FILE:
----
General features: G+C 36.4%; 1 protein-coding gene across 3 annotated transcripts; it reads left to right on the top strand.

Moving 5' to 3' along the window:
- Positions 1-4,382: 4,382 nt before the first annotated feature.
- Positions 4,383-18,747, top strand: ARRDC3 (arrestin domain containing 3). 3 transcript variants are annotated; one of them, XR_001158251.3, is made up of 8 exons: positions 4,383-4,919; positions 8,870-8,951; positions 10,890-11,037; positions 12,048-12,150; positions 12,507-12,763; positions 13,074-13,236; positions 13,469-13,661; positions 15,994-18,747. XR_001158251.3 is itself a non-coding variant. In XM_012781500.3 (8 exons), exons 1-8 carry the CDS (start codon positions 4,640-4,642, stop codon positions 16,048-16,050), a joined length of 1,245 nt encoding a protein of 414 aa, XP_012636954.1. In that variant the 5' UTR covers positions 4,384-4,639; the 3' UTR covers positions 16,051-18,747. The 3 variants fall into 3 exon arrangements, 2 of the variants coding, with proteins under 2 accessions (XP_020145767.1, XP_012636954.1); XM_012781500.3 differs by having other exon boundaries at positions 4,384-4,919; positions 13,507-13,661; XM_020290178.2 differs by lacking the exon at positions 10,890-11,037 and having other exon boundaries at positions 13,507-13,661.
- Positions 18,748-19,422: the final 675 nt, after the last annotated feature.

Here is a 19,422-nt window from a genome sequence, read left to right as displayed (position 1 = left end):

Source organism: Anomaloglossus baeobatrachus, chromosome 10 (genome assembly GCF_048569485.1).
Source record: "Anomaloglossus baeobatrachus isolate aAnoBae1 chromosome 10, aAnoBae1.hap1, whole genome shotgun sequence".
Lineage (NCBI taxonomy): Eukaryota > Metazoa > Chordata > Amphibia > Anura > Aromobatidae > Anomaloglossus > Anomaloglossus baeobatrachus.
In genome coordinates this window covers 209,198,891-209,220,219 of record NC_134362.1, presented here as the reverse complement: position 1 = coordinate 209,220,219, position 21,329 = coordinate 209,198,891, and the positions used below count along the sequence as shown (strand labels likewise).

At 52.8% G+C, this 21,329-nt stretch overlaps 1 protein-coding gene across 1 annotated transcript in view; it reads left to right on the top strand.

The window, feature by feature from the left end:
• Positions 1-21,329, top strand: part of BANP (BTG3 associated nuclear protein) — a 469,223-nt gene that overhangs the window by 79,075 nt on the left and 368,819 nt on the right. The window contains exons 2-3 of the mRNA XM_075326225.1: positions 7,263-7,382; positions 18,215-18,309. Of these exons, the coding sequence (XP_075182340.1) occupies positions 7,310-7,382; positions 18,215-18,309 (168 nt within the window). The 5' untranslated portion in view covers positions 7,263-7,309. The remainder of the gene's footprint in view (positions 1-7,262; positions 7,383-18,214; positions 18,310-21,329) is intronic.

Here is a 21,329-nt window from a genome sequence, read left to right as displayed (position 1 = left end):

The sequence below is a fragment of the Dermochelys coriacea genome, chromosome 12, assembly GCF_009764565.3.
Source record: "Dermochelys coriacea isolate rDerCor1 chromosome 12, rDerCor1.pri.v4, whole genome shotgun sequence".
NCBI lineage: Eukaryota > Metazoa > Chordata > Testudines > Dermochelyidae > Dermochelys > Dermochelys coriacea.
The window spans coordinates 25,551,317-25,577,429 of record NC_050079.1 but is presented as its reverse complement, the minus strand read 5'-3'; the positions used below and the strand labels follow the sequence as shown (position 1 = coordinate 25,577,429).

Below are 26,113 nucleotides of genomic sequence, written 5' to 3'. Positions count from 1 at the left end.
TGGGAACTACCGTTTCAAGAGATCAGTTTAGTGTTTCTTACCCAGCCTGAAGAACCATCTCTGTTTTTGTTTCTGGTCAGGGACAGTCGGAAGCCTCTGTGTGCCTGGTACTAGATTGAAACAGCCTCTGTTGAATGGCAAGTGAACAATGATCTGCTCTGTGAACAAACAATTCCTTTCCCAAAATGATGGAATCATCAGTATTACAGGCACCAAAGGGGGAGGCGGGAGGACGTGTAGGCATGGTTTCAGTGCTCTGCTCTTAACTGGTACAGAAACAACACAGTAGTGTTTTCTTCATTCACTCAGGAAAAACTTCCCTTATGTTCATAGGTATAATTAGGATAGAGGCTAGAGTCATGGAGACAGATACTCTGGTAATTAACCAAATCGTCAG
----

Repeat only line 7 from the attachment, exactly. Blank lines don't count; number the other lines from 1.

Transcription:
Source organism: Anomaloglossus baeobatrachus, chromosome 10 (genome assembly GCF_048569485.1).